Advanced Biofuels - The Path Forward

Developed by: AIChE
  • Type:
    Conference Presentation
  • Conference Type:
    AIChE Annual Meeting
  • Presentation Date:
    November 8, 2009
  • Skill Level:
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Oil prices go up and they come down and our ability to forecast them with any real confidence has not been particularly good. A year ago when oil prices were at record highs and global economies were booming, the case for biofuels seemed clear. The path forward is cloudier today. Are we facing a repeat of the boom and bust cycle that decimated alternative energy development in the 1980s? What are the important differences to prevent another collapse? Four factors — climate change, rising global demand for a constrained supply, the end of easy oil, and the political and economic imperatives to reduce oil imports — are expected to sustain biofuels development, despite the hurdles brought about by the global economic crisis. It's a very different situation from the early 1980s. The push for sustainable energy is real and it's here to stay.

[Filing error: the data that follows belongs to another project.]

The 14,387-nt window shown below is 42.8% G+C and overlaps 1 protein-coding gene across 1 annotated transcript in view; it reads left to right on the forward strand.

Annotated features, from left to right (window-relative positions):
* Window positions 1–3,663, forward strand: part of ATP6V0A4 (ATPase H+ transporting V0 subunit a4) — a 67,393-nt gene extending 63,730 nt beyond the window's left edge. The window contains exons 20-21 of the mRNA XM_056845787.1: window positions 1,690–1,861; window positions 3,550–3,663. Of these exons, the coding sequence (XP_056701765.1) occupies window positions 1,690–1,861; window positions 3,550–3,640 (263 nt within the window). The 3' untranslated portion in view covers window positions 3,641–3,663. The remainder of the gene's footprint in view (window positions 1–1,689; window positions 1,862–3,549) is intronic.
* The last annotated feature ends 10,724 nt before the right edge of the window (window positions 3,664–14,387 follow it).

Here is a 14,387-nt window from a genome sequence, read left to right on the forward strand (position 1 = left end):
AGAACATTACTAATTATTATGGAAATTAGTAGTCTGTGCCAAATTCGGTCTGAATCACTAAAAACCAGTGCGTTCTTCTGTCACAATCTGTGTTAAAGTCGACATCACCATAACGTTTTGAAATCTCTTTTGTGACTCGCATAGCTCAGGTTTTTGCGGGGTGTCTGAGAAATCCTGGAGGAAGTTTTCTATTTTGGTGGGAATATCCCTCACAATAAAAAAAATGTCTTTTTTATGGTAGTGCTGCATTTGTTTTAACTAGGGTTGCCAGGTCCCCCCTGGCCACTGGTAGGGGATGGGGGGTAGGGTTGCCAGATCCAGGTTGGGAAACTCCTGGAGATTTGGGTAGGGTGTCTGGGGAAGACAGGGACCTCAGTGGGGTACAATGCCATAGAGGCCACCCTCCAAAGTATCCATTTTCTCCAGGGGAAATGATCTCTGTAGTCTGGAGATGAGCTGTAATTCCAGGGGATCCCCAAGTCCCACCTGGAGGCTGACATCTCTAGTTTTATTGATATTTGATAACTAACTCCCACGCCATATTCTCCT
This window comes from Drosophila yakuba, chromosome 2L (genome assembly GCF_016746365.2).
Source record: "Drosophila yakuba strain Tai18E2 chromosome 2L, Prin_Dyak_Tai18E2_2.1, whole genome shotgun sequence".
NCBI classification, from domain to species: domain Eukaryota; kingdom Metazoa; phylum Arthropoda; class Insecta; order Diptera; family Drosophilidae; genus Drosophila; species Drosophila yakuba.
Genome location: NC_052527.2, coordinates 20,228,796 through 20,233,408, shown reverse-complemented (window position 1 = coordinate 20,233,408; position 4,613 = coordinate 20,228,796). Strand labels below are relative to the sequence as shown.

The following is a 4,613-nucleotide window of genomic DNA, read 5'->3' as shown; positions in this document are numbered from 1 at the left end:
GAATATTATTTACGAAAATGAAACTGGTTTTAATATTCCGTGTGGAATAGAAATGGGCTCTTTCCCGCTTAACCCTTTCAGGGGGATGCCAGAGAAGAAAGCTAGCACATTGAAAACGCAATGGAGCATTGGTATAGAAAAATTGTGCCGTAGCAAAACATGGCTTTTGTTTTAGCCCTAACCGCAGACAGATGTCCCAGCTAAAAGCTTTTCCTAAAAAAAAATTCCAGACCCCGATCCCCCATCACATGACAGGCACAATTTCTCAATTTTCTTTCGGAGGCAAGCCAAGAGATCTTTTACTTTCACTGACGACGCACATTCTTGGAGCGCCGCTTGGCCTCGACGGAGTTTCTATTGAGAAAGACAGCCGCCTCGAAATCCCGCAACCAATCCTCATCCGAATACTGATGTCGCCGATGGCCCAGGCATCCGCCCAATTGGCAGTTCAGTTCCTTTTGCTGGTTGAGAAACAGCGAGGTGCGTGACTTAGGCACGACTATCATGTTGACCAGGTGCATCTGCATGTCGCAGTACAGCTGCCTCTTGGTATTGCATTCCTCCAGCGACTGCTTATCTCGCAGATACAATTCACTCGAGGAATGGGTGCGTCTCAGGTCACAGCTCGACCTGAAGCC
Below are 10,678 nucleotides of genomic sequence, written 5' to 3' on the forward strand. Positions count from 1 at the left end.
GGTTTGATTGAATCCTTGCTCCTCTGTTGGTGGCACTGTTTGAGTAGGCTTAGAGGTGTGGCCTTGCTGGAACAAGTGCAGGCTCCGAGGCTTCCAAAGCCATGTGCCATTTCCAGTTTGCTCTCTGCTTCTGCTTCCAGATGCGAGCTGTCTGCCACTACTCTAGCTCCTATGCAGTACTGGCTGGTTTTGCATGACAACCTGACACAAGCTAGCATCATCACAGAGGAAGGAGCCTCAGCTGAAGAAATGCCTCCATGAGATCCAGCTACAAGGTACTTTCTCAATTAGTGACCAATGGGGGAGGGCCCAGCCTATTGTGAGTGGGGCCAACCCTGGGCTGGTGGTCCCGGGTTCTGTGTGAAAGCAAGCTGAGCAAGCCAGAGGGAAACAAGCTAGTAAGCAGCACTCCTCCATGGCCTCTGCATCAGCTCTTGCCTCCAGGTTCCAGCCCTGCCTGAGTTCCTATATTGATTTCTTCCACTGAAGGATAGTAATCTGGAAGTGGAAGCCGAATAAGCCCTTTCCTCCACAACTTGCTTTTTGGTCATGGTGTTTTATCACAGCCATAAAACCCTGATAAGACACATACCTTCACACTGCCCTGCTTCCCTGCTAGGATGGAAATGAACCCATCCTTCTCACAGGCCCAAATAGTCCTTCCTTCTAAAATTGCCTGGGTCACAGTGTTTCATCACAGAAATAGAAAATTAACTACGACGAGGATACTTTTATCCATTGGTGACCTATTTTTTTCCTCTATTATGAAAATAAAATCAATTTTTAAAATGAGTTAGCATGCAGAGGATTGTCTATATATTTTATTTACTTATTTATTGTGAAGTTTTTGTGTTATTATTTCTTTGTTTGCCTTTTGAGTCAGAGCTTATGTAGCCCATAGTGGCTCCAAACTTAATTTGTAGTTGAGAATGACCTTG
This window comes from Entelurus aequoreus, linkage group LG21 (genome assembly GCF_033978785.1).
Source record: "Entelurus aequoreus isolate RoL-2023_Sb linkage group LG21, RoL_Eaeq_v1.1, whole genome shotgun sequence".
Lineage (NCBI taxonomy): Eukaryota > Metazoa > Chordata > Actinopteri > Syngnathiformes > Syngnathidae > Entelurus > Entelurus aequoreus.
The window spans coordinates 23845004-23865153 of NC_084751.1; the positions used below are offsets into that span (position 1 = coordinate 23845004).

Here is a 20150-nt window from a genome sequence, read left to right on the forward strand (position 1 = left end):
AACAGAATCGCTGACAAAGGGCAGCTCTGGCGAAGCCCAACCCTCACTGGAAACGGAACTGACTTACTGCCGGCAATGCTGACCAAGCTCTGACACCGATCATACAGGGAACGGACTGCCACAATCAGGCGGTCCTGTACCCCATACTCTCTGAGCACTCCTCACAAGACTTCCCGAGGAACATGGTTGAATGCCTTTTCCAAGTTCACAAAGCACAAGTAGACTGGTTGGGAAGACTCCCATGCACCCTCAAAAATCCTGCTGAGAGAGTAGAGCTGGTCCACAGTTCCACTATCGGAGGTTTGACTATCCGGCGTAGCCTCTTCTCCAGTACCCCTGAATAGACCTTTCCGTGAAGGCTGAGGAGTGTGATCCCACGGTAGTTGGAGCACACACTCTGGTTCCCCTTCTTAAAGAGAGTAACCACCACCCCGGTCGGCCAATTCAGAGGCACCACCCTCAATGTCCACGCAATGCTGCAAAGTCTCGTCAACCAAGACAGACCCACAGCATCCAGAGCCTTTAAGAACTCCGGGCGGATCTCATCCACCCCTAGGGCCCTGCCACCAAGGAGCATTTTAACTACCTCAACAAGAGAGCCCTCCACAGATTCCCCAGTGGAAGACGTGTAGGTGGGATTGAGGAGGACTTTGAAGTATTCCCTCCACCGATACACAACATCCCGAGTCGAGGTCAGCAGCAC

How will advanced (lignocellulosic) biofuels develop? It is a much more technically demanding challenge and it will take longer to unfold than grain based ethanol. While chemically similar as polymers of simple sugars, there are important differences between starch and cellulose. Those differences manifest in the way we have traditionally used them. We eat starch. We build houses out of cellulose. Processes involving hydrolysis and fermentation face far greater hurdles with lignocellulosic feedstocks than with starch. In fact it's quite likely that no single technology will dominate the 2nd generation biofuels industry. There are many potential pathways involving biochemical, thermochemical and chemical processes. It's too early to pick the winners. Different situations will favor different solutions. The speaker will explore promising developments that are likely to shape the emerging biofuels industry together with some of the challenges and uncertainties. One conclusion that stands out clearly among all the uncertainty is that the chemical engineering profession will play a dominant role in making sustainable biofuels a reality and thereby contributing in a significant way to the resolution of critical global issues.&'



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